Many of the turbines proposed to be eliminated also had other negative impacts, including being among the most visible in the southern view from the Tri-Cities along the Horse Heaven ridgeline and at the east end of the project.

The turbines determined to have the highest negative impact also could be in areas of tribal cultural resources, but information on those areas has not been made public.

The restriction also would reduce disruption to wildlife corridors across the project and reduce impacts to some recreation areas.

Tri-Cities area support, opposition

While unions have supported the project as an important source of construction jobs close to home for their workers in the Tri-Cities area, opposition has come from those who object to what they call the “industrialization” of the southern skyline in a community that prides itself on the colorful sunsets of its desert vistas.

Along with the nearby and smaller Nine Canyon wind farm, just over 100,000 people in Benton County would live within six miles of a turbine, according to Tri-Cities CARES, a group opposing the wind farm as too close to the Tri-Cities.

That’s five times more than the estimated 20,000 who live within six miles of a wind farm across the rest of Washington state, according to the group.

The Tri-Cities would benefit from the project not only from construction jobs, but also tax revenue.

But Paul Krupin of Tri-Cities CARES says the electricity the proposed wind turbines produce would likely go out of state. The wind in Eastern Washington typically does not blow much when the state’s power needs peak in summer heat waves and winter cold snaps.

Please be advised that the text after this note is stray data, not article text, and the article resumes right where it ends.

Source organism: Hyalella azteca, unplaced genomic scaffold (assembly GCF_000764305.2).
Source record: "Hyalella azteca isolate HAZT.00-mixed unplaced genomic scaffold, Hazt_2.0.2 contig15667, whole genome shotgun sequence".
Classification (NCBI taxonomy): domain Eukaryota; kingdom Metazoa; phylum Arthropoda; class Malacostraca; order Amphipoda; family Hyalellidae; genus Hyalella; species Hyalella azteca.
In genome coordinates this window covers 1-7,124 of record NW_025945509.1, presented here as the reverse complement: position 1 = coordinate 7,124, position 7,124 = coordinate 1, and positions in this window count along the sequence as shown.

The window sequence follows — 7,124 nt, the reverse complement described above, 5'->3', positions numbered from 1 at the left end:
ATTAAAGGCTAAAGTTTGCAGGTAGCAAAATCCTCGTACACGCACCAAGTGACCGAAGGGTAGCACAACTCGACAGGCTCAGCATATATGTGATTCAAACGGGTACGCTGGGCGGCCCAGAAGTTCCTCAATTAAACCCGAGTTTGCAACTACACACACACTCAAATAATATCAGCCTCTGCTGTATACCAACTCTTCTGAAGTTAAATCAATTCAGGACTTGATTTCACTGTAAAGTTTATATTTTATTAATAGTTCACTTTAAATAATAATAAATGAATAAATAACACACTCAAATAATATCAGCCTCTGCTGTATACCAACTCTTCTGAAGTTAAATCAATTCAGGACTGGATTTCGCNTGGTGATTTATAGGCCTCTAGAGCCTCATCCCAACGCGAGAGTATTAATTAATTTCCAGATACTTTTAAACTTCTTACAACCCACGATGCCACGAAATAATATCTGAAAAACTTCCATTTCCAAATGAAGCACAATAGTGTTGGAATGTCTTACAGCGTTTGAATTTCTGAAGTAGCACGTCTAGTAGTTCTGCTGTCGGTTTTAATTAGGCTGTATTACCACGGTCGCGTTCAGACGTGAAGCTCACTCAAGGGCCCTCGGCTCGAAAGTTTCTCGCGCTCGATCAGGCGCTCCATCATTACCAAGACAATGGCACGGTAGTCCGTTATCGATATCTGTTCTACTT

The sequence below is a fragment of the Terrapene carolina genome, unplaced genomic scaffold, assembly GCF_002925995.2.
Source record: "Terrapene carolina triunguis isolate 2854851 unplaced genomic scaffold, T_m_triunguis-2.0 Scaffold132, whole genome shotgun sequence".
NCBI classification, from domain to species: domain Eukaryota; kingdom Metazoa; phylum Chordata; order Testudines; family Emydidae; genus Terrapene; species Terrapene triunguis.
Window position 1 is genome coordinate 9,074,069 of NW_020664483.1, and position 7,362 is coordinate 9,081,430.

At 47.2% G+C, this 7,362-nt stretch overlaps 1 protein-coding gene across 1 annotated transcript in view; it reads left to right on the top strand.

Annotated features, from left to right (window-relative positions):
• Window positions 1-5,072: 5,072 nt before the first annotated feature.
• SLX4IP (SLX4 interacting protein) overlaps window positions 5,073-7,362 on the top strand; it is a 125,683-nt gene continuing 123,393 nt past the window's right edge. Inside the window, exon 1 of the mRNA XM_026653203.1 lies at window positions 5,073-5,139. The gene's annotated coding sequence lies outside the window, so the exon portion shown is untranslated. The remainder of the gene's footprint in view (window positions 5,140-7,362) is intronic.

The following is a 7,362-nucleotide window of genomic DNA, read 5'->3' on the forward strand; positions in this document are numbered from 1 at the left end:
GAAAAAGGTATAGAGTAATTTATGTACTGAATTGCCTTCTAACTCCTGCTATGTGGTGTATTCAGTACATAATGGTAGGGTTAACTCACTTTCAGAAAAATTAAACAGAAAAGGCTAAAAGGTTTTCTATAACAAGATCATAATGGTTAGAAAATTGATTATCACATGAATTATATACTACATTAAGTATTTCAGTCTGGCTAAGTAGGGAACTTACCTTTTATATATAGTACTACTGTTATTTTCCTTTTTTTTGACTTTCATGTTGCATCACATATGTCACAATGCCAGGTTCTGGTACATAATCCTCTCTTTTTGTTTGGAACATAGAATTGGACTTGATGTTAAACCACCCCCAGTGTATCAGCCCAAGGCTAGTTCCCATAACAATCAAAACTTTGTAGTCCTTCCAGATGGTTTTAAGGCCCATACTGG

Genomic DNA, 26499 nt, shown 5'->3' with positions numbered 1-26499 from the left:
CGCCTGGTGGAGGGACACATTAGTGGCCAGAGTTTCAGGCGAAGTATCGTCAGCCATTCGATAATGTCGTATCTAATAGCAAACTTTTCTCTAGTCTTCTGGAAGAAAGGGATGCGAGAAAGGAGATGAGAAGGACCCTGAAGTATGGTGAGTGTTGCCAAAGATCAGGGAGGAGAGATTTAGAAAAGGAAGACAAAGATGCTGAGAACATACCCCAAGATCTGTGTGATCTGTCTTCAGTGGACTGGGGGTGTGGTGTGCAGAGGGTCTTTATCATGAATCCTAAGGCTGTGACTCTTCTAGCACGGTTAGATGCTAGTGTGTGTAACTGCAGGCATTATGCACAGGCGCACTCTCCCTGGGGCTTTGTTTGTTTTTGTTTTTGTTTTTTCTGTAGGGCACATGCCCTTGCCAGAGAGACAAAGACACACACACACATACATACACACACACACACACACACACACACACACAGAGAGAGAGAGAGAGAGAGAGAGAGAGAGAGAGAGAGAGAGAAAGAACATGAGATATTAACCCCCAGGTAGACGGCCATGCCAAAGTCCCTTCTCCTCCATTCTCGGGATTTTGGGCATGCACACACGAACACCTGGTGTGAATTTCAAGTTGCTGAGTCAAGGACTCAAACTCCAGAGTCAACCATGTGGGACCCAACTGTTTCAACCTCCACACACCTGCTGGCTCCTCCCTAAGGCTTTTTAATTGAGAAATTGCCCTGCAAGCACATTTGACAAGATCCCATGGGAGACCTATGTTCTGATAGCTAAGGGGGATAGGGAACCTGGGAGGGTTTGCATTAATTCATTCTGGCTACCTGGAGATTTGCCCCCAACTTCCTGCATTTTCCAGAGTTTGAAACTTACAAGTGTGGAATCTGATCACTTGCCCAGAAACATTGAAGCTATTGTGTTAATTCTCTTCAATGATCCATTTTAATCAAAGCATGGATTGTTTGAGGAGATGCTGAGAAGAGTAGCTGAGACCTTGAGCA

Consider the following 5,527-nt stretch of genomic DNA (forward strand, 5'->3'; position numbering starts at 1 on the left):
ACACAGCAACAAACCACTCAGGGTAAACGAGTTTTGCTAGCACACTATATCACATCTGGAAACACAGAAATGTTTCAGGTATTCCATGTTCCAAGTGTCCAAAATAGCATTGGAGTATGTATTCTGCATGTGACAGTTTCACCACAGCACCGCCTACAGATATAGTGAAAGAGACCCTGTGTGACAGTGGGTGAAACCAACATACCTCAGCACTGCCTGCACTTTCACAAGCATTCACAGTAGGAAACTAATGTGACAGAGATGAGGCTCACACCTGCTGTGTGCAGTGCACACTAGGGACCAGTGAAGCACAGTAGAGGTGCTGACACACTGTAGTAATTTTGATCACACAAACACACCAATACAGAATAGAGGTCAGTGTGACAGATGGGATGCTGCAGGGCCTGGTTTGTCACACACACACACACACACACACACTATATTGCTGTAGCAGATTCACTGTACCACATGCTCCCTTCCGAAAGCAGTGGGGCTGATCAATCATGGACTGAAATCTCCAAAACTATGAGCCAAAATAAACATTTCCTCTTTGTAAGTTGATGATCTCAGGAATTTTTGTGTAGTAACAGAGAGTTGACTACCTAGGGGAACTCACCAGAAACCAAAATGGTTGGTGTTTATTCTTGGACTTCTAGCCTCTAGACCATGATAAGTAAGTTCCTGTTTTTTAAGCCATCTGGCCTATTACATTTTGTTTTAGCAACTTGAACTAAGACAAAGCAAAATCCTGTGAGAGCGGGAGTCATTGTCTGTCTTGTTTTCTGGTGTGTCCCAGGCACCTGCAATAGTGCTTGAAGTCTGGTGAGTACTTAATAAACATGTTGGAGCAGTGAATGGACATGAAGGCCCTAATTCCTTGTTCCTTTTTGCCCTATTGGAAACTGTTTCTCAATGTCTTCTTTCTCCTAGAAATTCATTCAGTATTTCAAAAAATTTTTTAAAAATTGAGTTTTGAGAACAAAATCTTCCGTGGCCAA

The turbines the council agreed should be eliminated also have some overlap with those in an area that would impose some limits in aerial firefighting in an area prone to wildfires. That has been a particular concern near Benton City.

Firefighting impacts were discussed at the Wednesday meeting, but that discussion is expected to continue, according to Tri-Cities CARES.

In the meantime, Tri-Cities Republicans state Sen. Matt Boehnke and Rep. Stephanie Barnard are sponsoring legislation that would require applications for wind farms to demonstrate approval from fire officials and height of turbines.

Scout considers project viability

Scout Clean Energy said the changes discussed by EFSEC in December — not all of which it plans to move forward with — were “an arbitrary, drastic departure from established council precedents.”

Among its concerns was that the restrictions considered for ferruginous hawk nests was far stricter than standards for the hawks in Oregon or Utah.

It pointed out that roughly 16% of Washington’s Columbia Plateau is within two miles of a current or historic hawk nest, making that land also potentially off limits for energy development under restrictions considered for the Horse Heaven wind farm.

Scout Clean Energy also had questions on eliminating development east of Straub Canyon, a restriction the council did not favor on Wednesday.

Tri-Cities CARES, the Yakama Nation and Benton County have each objected to permits for the wind farm. If the project is approved by Inslee there is a good chance that litigation will follow, Krupin said.